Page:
Date: April 16, 2020
Season 4, Episodes 13 and 14
Musical Accompaniment: Ambient Worlds presents: Peter Pan
Interstellar News: I was able to see two of my favorite authors in a Zoom Q & A webinar tonight. If you need some hope in your life, pick up a copy of Fantastic Hope.
Favorite Quote from “Devil’s Due”:
Ardra: Please don’t take any offense at these questions, you know how fond I am of you.
Data: Sustained. The advocate will refrain from expressing personal affections for her opponent.The trial was mighty fun and Ardra did not hide her affection for Picard.
“Devil’s Due” has a wonky transmission from Ventax II as the science station is overrun with a mob of locals and all of the scientists are kidnapped, except for one who is transported onto the Enterprise. The people of Ventax II are worried that Ardra, “the devil”, is going to come and enslave the world because she’s collecting her end of the contract where she offered 1000 years of peace as long as they would serve her at the end of the term. She claims to have many names and have served many such contracts over the years, but Picard isn’t buying her magic tricks so he has Data pour over it to look for a loophole.
Picard is convinced she’s not the real Ardra and is just pulling a con job. Data finds a local law that is similar to that of the Sheliak conflict in “The Ensigns of Command” where a third party arbiter can be used and Ardra and Picard both settle on using Data as he can be impartial. Ardra proves she’s done everything on her end and it’s time for Ventax II to pay up. Picard disputes this saying she hasn’t really done anything, aside from kicking the butts of the locals to make their world a better place for themselves. a Forge, because he’s a badass, figures out she has a cloaked ship and he and Picard steals her “powers”, during which Data’s face is adorable with wonderment. The people are freed and Ardra is imprisoned.
There were some really funny moments… like when Picard was beamed down to the station in his pajamas and when Worf was trying to look horrified that Ardra could turn into a Klingon creature, but otherwise there wasn’t much here. Picard just knew she was a con artist and he proved it in traditional Enterprise fashion, though most of the “magic” happened off screen and they just told us what they did. It was silly, but fun, and an interesting way for a con artist to use their skills as long as they keep up with the technology. A lot of the scams are the same throughout history, but with a technology twist they can be harder to catch. I give a lecture on how technology has made scams not only more accessible to a wider audience, but also sometimes much more difficult to catch as well. This was a fun episode, but just a filler compared to all of the other nifty stories we’ve had in the past. That earns this episode a rating of 5, as “The Devil” is the 15th Major Arcana card in a Tarot deck and “tarot” has 5 letters in it.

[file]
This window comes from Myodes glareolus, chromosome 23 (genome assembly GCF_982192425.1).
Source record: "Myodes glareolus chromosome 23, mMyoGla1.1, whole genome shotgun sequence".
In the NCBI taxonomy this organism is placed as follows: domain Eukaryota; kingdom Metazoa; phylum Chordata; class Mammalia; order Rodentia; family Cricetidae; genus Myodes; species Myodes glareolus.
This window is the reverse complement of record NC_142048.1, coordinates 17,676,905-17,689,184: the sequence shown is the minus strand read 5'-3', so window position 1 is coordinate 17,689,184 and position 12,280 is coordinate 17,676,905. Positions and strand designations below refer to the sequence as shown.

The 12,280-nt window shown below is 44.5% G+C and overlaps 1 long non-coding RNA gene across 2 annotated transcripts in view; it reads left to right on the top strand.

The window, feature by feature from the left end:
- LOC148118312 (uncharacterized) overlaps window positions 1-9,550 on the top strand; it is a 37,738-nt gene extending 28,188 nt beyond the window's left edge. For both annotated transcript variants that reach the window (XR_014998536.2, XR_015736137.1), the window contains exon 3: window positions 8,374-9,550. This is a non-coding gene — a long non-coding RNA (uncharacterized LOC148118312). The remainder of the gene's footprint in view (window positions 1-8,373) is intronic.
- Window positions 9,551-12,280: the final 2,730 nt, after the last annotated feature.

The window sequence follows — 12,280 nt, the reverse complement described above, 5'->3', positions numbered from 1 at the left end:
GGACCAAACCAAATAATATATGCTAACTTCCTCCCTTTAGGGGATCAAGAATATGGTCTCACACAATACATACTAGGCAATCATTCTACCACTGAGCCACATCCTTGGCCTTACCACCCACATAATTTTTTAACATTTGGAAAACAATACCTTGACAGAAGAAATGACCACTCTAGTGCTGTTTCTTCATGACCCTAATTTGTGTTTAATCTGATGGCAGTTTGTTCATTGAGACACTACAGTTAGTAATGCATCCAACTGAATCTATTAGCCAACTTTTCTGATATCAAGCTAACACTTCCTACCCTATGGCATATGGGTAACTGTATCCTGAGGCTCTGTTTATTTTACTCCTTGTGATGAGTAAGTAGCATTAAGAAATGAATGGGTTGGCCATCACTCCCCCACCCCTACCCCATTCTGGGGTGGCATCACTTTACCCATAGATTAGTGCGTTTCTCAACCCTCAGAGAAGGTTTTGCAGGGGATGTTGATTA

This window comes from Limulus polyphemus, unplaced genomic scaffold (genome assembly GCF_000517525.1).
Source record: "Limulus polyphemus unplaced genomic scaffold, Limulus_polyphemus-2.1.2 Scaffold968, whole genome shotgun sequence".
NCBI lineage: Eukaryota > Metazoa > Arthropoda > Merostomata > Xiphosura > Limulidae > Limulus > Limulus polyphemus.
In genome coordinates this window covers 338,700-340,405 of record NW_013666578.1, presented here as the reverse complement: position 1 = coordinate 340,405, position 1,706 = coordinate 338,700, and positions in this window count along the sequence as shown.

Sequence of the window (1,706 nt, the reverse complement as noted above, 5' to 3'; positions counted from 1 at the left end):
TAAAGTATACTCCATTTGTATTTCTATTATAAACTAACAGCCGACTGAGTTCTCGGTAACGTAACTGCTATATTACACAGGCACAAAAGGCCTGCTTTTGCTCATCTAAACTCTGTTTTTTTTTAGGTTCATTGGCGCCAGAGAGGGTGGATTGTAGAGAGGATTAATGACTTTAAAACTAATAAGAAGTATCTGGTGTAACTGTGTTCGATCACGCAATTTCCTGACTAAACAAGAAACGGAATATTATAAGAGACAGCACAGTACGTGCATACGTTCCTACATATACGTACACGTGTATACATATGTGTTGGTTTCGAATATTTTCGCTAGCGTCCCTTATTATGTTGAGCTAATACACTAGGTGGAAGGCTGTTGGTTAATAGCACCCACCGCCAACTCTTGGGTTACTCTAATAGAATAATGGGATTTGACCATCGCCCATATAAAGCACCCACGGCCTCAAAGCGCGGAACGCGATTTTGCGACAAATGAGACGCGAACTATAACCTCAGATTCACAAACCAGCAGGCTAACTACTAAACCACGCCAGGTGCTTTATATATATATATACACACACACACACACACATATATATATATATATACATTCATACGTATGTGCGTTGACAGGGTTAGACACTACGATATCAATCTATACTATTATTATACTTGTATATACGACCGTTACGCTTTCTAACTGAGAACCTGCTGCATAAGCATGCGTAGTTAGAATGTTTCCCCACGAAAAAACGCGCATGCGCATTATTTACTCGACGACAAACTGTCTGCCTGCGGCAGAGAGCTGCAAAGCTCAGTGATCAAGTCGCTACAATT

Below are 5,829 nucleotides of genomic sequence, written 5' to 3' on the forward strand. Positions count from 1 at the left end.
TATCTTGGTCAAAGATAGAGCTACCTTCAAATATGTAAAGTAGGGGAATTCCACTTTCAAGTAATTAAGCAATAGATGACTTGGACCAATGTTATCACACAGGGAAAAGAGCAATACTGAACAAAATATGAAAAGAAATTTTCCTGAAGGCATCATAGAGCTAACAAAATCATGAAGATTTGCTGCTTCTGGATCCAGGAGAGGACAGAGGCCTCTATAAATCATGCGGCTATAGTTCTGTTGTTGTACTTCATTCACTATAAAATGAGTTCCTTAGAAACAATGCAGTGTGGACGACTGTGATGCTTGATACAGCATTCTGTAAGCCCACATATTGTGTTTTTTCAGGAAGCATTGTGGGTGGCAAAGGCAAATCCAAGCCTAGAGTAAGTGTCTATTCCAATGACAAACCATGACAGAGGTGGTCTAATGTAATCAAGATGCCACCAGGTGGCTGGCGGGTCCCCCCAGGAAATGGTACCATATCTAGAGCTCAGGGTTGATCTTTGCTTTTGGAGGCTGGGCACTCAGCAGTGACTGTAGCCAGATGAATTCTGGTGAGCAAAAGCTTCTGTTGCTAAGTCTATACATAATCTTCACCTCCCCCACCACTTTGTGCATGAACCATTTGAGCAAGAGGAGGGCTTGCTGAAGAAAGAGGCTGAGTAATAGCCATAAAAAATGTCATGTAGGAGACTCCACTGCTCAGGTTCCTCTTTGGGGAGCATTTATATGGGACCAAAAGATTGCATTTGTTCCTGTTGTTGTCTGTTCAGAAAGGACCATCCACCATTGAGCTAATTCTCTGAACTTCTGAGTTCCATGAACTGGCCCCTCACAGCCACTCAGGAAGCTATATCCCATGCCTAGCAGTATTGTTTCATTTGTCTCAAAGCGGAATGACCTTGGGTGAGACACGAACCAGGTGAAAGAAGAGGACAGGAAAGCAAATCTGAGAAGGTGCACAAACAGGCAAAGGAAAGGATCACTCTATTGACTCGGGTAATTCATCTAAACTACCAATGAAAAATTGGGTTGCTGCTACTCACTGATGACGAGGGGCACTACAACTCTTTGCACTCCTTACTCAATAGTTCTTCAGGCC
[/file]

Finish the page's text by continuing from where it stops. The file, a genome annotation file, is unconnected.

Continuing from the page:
Favorite Quote from “Clues”:
Dr. Crusher: Worf, you came in here for something?
Worf: A warrior does not complain about physical discomfort, but the Captain ordered us to report anything out of the ordinary.The fact that Worf went to sick bay on his own without a direct order from the captain, meant he was worried. You can even see him rubbing his wrist as soon as they get out of their “coma”.
“Clues” has the Enterprise finish one mission a little early so they have a little bit of down time before they have to go on their next one. Picard invites Guinan to the “Dixon Hill” program, Dr. Crusher sets up an experiment, and many of the bridge crew do something that looks like Tai Chi. They find a “Class M” planet where there shouldn’t be one and as they accidentally go through a wormhole in space everyone is passed out but Data, but only for 30 seconds. Turns out Picard has his own real life mystery to solve because things just aren’t adding up. Dr. Crusher’s experiment shows A DAY of growth, Worf’s wrist was broken and reset, the ship’s chronometer was tampered with, and Data is acting super shady.
They launch a second probe and head back whence they came because it’s clear Data messed with the first probe, and Troi is taken over by the inhabitants of the planet, the Paxans. Apparently they want to be left alone and for no one to know they are there and Picard himself ordered Data to lie to him and everyone else. Unfortunately, there were too many clues and curiosity got the best of the humans, so they decide to try one more time and to make sure there are NO CLUES this time. The second try works, Data almost manages a not creepy smile… well it’s more of a smirk, and away we go.
I have very fond memories of playing the board game ‘Clue’ and watching the Tim Curry movie “Clue” and there was no murder mystery here and I was very disappointed based on the title of this episode. It was a fun little mystery, much like the last episode, but it was very strange in some places. When Data is recalling the first time Picard just jumps to the solution of lying to everyone and it seems so unlike him. The second time, I can see the Paxan representative is intrigued by the humans and doesn’t really want to kill them, so they are willing to try again to avoid a galactic incident, lest their hiding place be found by others. Seeing the crew put all of the pieces together was fun but their treatment of Data made it seem like they still weren’t over what happened in “Brothers“. I was also hoping there would be a resolution to the “Dixon Hill” mystery and that Guinan had a bit more or a part to play. Oh well, it wasn’t a terrible episode and that earns it a 6-shooter.